As I began crafting this sixth (and final1) piece as a First Year Librarian Blogger for ACRLog, I realized I’d come full circle thematically over the course of my posts, closing with a more focused call to action inspired by my work with The Idealis, which I discuss below. Last October during Open Access Week, in my first post, I shared reflections on the state of open access publishing, noting many optimistic aspects to this evolution in scholarship, despite its perceived slow pace of development. I highlighted Peter Suber’s state-of-the-union webcast in which he accurately describes a movement led by librarians, who remain open access’s biggest champions and workhorses, and the continued need to expand stakeholder engagement beyond the library. Much open access advocacy work has focused on partnerships with researchers, funders, and policy-makers (see groups like SPARC, Right to Research Coalition, Force11, etc.), yet Suber’s ideas for extending OA’s reach included a seemingly small suggestion–to lead by example.
Enter The Idealis, a new overlay journal of high-quality, open access library and information science scholarship, intended to elevate open access publications, and encourage others to publish and self-archive their work as OA. The journal officially launched on March 15th with its first collection area, scholarly communications, and will continue collection development into other areas of librarianship (such as archives, critlib, OER, liaison librarianship, etc.).
Librarians, as it turns out, are not so great at publishing in open access outlets, or self-depositing their research in open repositories. In fact, Library Pipeline’s Green Open Access Working Group estimates 91% of published LIS literature is toll access. 91%. This glaring irony is something I experienced firsthand after completing my MLIS and began working in an academic library at an institution that did not have a library school, which meant no subscriptions to LIS journals. I had several research projects continuing on from work launched during graduate school, as well as a slew of new research ideas I was excited to delve into now that I had a full-time, fully-supported position. Yet despite having studied open access issues, and been privy to conversations citing this issue, it was not until I tried to conduct LIS research myself as a professional in the field that I became aware of how painfully prevalent toll access articles are in our discipline.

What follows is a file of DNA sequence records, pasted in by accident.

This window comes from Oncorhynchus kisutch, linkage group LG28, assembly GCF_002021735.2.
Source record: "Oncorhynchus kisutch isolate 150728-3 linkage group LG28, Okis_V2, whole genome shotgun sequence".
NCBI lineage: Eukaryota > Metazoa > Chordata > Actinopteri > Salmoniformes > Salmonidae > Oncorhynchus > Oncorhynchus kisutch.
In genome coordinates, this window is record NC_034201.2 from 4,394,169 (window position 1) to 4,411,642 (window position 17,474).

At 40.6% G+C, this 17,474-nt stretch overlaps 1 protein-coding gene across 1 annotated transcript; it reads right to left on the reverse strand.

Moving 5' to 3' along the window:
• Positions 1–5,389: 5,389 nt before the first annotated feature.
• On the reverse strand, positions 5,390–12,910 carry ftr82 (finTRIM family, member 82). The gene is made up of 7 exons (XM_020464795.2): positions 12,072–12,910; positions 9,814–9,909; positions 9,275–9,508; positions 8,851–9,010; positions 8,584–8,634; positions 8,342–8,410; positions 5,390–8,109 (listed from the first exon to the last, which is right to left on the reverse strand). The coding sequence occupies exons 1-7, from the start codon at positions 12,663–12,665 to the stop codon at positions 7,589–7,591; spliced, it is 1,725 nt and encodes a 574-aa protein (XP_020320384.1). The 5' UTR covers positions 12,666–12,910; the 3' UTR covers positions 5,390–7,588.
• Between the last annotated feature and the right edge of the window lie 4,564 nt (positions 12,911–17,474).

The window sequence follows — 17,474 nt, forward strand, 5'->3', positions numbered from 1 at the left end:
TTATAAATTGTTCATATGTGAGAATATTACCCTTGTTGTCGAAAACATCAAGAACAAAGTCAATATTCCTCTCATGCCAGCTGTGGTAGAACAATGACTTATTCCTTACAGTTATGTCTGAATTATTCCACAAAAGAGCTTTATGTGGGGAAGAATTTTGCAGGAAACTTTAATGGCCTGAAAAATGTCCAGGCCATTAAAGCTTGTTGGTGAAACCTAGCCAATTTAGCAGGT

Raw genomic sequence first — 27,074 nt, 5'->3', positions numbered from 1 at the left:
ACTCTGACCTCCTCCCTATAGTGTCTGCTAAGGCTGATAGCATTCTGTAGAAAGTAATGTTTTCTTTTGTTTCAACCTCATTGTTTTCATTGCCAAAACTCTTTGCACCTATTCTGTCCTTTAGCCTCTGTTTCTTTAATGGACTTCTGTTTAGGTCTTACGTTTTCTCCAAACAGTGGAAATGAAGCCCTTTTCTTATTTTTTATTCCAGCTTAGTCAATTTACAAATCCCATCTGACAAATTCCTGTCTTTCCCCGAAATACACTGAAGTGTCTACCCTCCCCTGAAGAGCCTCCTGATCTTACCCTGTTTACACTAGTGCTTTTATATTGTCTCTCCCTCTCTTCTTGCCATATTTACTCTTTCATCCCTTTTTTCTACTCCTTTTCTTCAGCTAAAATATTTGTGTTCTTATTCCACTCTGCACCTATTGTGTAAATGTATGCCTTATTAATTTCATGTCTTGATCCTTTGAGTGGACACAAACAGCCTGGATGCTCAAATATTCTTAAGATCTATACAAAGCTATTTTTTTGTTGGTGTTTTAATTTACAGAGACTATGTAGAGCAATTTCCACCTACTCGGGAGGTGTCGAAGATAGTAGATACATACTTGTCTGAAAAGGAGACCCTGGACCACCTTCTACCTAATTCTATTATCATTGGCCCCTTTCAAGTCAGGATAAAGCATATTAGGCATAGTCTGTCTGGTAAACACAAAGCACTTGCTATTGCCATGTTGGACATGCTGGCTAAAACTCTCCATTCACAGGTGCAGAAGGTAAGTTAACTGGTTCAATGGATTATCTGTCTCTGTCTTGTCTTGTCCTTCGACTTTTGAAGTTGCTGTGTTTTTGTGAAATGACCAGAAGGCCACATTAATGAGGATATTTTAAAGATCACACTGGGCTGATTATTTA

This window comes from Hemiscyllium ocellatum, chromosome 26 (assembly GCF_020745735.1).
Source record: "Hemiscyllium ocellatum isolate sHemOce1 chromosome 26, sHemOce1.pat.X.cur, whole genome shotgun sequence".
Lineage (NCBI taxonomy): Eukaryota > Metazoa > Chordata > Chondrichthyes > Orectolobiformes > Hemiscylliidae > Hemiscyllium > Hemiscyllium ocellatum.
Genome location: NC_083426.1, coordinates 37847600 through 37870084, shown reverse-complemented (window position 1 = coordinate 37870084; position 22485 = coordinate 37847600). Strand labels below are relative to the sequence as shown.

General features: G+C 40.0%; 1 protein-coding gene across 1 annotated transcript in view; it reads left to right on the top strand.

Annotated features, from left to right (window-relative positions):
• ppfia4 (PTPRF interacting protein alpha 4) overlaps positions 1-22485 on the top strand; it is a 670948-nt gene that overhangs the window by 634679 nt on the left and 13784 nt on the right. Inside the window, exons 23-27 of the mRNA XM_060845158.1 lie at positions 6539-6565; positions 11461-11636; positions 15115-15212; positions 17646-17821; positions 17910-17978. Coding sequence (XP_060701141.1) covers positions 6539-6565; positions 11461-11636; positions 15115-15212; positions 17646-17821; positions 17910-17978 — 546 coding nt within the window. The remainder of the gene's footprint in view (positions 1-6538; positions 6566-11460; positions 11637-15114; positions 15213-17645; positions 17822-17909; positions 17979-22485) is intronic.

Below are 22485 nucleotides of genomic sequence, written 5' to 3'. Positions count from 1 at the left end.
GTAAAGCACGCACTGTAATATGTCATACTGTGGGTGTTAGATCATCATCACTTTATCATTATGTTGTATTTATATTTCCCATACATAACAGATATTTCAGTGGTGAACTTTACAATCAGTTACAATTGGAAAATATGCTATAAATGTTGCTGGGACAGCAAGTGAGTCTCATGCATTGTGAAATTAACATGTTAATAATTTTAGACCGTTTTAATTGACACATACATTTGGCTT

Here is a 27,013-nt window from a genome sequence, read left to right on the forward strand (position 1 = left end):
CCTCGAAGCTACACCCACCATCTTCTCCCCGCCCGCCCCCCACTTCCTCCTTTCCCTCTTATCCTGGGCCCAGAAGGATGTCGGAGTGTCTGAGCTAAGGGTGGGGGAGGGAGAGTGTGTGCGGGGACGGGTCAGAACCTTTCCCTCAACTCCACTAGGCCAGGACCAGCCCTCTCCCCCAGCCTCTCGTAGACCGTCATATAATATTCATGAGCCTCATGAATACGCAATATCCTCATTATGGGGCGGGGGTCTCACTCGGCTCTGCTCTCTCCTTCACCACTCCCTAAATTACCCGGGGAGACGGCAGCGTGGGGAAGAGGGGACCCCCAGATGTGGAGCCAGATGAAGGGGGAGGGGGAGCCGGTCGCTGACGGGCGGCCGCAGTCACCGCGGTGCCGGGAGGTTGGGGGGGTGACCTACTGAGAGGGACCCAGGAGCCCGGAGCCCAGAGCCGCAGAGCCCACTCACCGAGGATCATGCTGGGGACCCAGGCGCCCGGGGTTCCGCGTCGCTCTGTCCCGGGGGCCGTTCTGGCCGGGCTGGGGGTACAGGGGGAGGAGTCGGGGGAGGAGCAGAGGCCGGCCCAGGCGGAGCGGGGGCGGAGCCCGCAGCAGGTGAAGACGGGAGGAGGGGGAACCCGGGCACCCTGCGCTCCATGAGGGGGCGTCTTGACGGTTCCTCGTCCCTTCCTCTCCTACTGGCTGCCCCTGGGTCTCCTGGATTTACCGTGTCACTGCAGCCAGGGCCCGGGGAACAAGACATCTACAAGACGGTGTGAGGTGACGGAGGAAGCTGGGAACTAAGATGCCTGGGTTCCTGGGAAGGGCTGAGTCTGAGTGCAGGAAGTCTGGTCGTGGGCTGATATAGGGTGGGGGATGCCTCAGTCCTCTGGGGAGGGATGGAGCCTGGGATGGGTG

This disconnect is especially ironic in terms of scholarly communications research. “I have always been puzzled by scholars who write about open access and openness but then publish in gated journals,” said Nicky Agate, one of The Idealis co-founding editors. “What if making your work freely available to the greatest possible audience, wherever they live or work, and whatever their financial situation, was valued more highly than publishing in such-and-such journal? The current reward system in academia doesn’t credit people for how open their work is, but perhaps it should; to me, The Idealis is a gesture towards that possible future.”
Projects like the Green Open Access Working Group take a grassroots approach2 to tackling this issue, by having volunteers (like me) directly email authors of recently published (paywalled) articles to see if they’d be willing/able to make a copy available openly, and at the very least, encourage them to think about journal policies and any related authors’ agreements in the context of open access next time they publish. The group also contacts editors of the same toll access journals to share info about the project. This process is not as contentious as you might expect, and has received indications of support from various LIS journals, as the Working Group outlines in this 2016 article written by Stacy Konkiel, chair of Library Pipeline’s Advisory Board, and Idealis co-founder.